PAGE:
Since starting singing lessons with Enrica, I have relied on Finale to help me study and understand the music. Since Enrica is not a pianist, I need to have some sort of backing track to practice with, otherwise I shall have great difficulty when I need to rehearse with a real live accompanist. For songs with a complex accompaniment, I need to know both my own part and the accompaniment, to avoid being totally confused about where I should sing and where I should be silent. Some of the music books come with backing tracks, and sometimes these are usable. For instance, the standard accompaniments to the Vaccai exercises are very good for practising, because they are faithful to the score. I can adjust pitch or tempo in Audacity when necessary.
When the aria allows for more freedom of interpretation, using a "canned" accompaniment doesn't work so well anymore. During lessons, things get added to the music, such as where to slow down a little, where to breathe and where to pause. A case in point is Verdi's aria "Caro Nome", from Rigoletto. It contains a fiendish cadenza and several other passages that are open to interpretation, and no two singers sing it exactly alike. So I bravely or foolishly thought I would make my own rehearsal track in Finale. Foolishly, because there are a great many notes to enter, and technical problems that require workarounds. It is a big job that requires enormous attention to detail. That isn't totally bad, because in entering the notes for the vocal part and the accompaniment you need to think about them, and so you learn. Finale has a feature called "human playback" which sometimes does amazingly well, and at other times produces very strange results. That means customizing the score, the articulation marks and the interpretive text, to ensure that the result is the way we want it.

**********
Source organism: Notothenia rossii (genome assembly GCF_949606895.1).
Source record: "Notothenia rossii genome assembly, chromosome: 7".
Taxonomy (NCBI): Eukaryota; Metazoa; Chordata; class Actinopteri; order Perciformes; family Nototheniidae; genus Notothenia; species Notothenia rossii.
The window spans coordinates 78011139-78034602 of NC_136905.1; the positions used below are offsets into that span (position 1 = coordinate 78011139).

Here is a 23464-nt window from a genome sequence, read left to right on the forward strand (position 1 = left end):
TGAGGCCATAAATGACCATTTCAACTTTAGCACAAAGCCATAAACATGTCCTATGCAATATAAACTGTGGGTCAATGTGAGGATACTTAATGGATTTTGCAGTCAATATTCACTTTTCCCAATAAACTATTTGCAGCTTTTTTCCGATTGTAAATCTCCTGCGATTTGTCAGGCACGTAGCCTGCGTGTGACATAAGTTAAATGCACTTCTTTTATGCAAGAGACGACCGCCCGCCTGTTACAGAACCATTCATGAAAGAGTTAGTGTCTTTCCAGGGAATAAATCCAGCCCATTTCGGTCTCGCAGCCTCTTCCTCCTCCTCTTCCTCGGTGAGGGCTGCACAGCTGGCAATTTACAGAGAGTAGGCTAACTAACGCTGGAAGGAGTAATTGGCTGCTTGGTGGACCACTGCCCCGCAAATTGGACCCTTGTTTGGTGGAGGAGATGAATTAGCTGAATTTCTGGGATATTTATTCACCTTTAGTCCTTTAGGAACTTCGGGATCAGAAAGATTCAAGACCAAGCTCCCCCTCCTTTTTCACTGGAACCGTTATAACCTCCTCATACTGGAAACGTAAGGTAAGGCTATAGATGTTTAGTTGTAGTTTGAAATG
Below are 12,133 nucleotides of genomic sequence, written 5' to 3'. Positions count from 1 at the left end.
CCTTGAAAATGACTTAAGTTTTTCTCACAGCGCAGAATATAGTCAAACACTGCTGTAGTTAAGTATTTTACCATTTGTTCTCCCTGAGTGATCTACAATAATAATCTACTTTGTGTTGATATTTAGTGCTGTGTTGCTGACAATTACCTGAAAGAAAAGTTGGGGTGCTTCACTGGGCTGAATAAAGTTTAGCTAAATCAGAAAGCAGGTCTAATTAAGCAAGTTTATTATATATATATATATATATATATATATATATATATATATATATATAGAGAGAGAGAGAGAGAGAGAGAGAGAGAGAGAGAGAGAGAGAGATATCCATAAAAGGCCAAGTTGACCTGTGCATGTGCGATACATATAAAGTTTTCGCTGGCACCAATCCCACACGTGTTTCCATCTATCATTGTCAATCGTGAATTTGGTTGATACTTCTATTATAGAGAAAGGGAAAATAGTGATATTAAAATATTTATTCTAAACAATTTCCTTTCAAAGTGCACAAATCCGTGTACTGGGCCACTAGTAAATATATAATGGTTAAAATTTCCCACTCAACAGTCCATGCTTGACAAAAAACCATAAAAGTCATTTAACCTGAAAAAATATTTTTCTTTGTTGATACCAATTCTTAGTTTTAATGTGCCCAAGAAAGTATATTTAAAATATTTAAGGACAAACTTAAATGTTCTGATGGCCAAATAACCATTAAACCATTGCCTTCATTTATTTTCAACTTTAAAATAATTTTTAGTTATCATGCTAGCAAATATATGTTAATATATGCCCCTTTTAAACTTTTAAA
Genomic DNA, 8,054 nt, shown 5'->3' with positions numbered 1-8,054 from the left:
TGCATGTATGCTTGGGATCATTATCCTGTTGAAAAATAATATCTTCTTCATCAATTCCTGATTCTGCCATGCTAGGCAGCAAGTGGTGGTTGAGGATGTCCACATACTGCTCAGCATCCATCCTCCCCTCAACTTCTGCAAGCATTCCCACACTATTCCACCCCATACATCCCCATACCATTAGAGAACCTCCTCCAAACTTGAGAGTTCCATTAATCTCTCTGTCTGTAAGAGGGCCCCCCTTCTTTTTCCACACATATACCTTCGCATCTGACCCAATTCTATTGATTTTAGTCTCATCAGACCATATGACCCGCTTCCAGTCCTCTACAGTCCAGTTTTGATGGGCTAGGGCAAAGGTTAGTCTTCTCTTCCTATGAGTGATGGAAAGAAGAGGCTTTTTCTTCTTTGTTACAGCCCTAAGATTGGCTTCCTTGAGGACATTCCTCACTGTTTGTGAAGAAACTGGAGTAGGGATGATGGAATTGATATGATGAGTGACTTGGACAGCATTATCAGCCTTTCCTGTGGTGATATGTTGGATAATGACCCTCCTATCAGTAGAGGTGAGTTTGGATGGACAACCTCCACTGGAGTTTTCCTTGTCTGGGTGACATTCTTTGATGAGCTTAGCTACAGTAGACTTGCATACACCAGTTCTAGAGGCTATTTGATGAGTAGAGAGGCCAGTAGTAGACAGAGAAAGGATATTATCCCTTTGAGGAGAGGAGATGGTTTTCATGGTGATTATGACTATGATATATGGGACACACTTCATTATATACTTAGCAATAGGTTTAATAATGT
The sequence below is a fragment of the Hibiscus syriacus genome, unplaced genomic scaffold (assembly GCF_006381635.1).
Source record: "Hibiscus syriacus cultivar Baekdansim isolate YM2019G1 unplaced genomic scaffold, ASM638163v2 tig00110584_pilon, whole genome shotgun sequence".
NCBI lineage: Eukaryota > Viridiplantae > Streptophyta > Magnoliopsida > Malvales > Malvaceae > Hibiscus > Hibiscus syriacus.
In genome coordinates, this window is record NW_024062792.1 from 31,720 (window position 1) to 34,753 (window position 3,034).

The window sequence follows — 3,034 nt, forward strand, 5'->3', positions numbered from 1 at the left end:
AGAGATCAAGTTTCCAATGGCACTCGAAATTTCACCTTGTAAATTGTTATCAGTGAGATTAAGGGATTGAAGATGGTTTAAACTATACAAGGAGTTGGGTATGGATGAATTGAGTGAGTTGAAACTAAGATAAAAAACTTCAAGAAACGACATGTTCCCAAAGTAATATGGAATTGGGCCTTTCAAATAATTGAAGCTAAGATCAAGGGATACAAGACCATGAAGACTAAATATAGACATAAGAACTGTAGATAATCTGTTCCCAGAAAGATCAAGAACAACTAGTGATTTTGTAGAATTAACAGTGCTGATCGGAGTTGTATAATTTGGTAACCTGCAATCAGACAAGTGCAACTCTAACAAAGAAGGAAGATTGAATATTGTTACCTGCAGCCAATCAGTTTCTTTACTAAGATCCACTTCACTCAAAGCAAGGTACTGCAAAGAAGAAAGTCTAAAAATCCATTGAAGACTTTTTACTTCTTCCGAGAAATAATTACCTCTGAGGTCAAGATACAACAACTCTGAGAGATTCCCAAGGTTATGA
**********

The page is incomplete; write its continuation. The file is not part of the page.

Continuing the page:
When it comes to the cadenza passages, entering the many tiny notes are a problem, because I find that the note values in the measure don't add up to the time signature, and so you get to a point where you can't add any more. If you make them all grace notes, the playback sounds all wrong. You have to enter them as real notes to get the correct effect. That means changing the time signature for that bar, then carefully working out the note values for the cadenza as it will be sung. If you compare the performances of different sopranos, you will find that they only use the score as a rough guide for the cadenzas, and assemble something from the traditional options, some of which are written up in Ricci's book, according to their interpretation. It's a very individual thing. I allow myself to be guided by my teacher.
My way around entering this idiosyncratic music into Finale is to change the time signature for the cadenza measure to something really generous, like 20 over 4, and then enter the notes as I sing them. Sometimes the runs don't fit and i need to introduce tuplets that aren't in the score. Once the music sounds correct to my ear, I delete the extra rests and change the time signature again, just for that bar. The piano accompaniment may need to be adjusted to ensure that the chords correspond to the correct notes.
This has been a steep learning curve, but well worthwhile.